These experiences demonstrate another facet of wisdom in handling economic problems. It may be necessary to have the courage not to follow certain customs or traditions that, while not wrong in themselves, are too expensive to be practical.
Balance is also needed in another matter. In some countries men are offered opportunities to travel to richer lands for work. They may stay abroad for periods of a year or more. When times are hard, such opportunities are difficult to resist. But such a step needs careful thought. What about the family left behind? A man owes his family more than merely money. Who will care for the wife or discipline the children while he is gone? Some who accepted such contracts later returned to find that their children had become delinquents.
Similar was the case of a man employed as a sugarcane cutter. When the world price for sugar plummeted, his wages were reduced and he did not have enough to pay his weekly expenses. He felt that the best solution was to borrow some cash and start a small business buying and selling livestock and produce. However, the one who loaned him the money insisted that he work seven days a week, and threatened that the loan would be withdrawn if he did not. Now the man has no time to care for his family, or to do anything but work. His whole life is taken up in the effort to make money.
When under great economic pressure, would it not be wise to discuss your plans with some experienced, mature persons in whom you have confidence? Is what you have in mind the only answer to your problem? How are other people handling the situation? The Bible says: “Where there are no wise suggestions, purposes come to nothing; but by a number of wise guides they are made certain.” (Prov. 15:22, The Bible in Basic English) “Wise suggestions” may help to prevent you from getting into unnecessary difficulties.
Perhaps the basic secret in handling the inflation crisis is to have a proper view of material things, to discern what is and what is not important. Not long ago, a severe flood swept through several provinces in the northern Philippines, destroying much property. One poor family, when they noticed the rising waters, took refuge in a mango tree. From there they saw the swirling waters wash away their flimsy house, their few pigs and chickens—all their material possessions. Their reaction? They thanked God that they were still alive. They appreciated that they still had their most precious possession: life.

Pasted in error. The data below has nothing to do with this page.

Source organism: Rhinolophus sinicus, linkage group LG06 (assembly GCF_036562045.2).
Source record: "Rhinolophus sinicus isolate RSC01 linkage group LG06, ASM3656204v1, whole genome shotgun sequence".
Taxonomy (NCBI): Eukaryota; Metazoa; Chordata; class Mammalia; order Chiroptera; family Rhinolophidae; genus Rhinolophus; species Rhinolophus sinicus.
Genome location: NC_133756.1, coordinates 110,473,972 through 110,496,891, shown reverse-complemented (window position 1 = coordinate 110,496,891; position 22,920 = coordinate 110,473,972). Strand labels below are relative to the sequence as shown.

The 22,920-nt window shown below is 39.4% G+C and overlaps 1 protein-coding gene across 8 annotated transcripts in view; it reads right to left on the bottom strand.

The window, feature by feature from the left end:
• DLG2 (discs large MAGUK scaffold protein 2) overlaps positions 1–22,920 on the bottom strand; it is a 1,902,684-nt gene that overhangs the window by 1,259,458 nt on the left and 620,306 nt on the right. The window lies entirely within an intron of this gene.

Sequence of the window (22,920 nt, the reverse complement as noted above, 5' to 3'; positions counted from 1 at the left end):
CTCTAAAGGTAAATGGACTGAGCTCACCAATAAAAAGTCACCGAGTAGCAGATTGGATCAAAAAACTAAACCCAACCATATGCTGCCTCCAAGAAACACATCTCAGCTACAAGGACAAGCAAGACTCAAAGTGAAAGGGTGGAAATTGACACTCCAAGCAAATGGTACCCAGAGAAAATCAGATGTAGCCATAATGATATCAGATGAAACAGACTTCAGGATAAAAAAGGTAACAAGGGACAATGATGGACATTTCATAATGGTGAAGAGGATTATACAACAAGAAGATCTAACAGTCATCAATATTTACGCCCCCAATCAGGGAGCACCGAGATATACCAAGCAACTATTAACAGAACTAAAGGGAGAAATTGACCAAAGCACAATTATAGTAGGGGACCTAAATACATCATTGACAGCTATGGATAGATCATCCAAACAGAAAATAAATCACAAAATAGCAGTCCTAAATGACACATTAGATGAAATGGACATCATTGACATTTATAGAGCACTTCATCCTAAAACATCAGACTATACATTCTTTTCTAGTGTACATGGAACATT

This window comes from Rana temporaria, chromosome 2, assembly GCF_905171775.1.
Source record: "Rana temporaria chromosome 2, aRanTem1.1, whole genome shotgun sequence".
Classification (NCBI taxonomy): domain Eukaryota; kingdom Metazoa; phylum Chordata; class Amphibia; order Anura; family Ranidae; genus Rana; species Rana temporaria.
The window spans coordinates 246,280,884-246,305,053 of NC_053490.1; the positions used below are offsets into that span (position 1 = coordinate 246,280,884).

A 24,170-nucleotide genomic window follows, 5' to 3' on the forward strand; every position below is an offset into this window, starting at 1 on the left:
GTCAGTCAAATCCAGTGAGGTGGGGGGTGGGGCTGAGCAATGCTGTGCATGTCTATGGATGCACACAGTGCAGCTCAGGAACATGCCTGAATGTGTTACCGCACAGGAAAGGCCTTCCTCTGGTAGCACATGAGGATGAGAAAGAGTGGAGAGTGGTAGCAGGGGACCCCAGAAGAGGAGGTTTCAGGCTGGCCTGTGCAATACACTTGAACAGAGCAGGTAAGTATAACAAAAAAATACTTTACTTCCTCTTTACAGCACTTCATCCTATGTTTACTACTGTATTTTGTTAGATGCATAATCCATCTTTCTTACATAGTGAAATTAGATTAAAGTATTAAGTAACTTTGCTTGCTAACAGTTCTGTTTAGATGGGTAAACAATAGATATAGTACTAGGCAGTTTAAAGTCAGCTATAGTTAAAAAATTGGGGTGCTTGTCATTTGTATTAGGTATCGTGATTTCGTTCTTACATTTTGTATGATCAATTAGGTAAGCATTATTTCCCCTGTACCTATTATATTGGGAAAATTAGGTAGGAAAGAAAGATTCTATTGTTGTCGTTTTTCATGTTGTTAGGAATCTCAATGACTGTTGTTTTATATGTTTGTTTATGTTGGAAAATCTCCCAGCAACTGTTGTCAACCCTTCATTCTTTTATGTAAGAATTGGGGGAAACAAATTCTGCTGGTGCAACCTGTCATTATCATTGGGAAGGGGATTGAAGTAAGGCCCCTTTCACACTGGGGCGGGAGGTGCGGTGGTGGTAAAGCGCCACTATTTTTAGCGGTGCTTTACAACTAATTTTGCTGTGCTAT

One of their neighbors was quite wealthy. He had fields in which a large harvest of rice was waiting to be gathered. When the flood came, the whole crop was destroyed. Even after the disaster, this man probably was still much wealthier than his poor neighbors, but his loss had been greater. His mind could not take the strain, and the unfortunate man suffered a mental breakdown.
A disaster can change our style of living in an instant of time, whereas inflation robs us slowly and insidiously. The result, however, can be the same. If we value our present standard of living too highly we may sacrifice too much in an effort to preserve it.
True, most people who have become used to the conveniences of civilization would not willingly give them all up. Nevertheless, we can live without many of them. Handling the problem of inflation wisely may involve doing so more and more as time goes by.
The Course of Wisdom
King Solomon noted that “wisdom is for a protection the same as money is for a protection.” “But,” he added, “the advantage of knowledge is that wisdom itself preserves alive its owners.” (Eccl. 7:12) Solomon had an abundance of both wisdom and money. We do well, then, to consider his opinion of their comparative values. Since money is becoming less and less effective as a “protection,” surely now is the time to look at the more valuable alternative—wisdom. Thousands today are coping with inflation simply because they apply Bible wisdom in their lives.
Even in the best of times, godly wisdom is superior to money. In what way? In that it teaches us about Jehovah God and his purposes. At the present time, godly wisdom helps us to understand why mankind is being inundated with seemingly insurmountable problems, such as inflation. It helps us to make the best possible use of the possessions we still have and points us to the fast-approaching time when God himself will intervene in world affairs and give faithful mankind life in an inflation-free paradise.
Additionally, godly wisdom teaches us that, even now, no matter how severe inflation or other problems may become, those who worship God in harmony with his Word of truth will not be forgotten by him. As many can testify, he watches over them so that they lack nothing that is essential for their life.—Matt. 6:25-33.
This godly wisdom is based on knowledge found in God’s Word, the Bible. If inflation is destroying your peace of mind, or is posing apparently insoluble problems, we encourage you to look into the Bible and see how its wisdom can help you. You will find no better guide in these times.
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‘Struggling to maintain their life-styles, a growing number are turning to crime’
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Have a proper view of material things. Discern what is important and what is not
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Cost of Living